Questions Every Scene Should Answer

Novel writers know that scenes must have certain elements in order to succeed. Some of these are elementary: a specific time & place, at least one character (and the POV), and some sort of a reason to be there. Throw in some crucial sensory details and you may be satisfied. But wait.
Writing Tip for Today: Not so fast, as they say in cheesy movies. In order for a scene to be truly successful, a novelist must go beyond those basics. Consider these questions:

  • Does the Scene Move? Effective scenes move. The characters move in time and space, the plot moves toward or away from a goal and the story line moves (however incrementally) toward the climax. Next time you craft a scene, ask yourself if it moves in all three of these areas. 
  • Does the Scene Evoke Emotion? Scenes that work best are the ones that grab readers by the gut and don’t let go. In your draft, you may not have fully addressed the characters’ emotions–you’re trying to get all these other elements togather. But wait a day or more and revisit, looking only through an emotional lens. Add or deepen emotions where appropriate to give your scene a bigger punch.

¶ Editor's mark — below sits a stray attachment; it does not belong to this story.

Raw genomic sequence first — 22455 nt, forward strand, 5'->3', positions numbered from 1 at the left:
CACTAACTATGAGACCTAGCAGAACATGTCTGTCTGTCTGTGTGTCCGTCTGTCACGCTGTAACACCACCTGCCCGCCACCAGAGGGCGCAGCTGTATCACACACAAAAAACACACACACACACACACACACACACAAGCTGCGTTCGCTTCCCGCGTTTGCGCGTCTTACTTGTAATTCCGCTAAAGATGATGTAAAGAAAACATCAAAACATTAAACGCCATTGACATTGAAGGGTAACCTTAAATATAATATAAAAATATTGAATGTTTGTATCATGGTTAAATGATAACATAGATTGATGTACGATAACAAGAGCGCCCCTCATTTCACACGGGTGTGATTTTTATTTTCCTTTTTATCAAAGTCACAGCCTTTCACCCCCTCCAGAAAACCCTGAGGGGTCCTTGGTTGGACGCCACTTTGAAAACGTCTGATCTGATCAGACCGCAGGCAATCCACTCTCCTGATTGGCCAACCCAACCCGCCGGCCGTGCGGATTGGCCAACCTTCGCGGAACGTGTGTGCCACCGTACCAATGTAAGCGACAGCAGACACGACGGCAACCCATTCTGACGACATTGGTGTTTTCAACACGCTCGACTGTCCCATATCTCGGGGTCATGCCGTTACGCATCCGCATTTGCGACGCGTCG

• Does the Scene Advance? Every good scene sends out ripples. If the characters move, it lends a sense of movement to the overall scene. If the characters grapple with a problem that creates tension, it enlivens the plot. But when the characters move in time and space, create high tension by dealing with a charged issue AND at the same time this ADVANCES the story, it makes a reader feel obligated to keep reading. Think of your story as a race. Every time you create a scene that deals with motion toward actual physical action, a plot point and the overall story goal, you move the story closer to the finish line.

About Linda S. Clare

I'm an author, speaker, writing coach and mentor. I teach both fiction and nonfiction writing at Lane Community College and in the doctoral program as expert writing advisor for George Fox University. I love helping writers improve their craft and I'm both an avid reader and writer of stories about those with wounded hearts.

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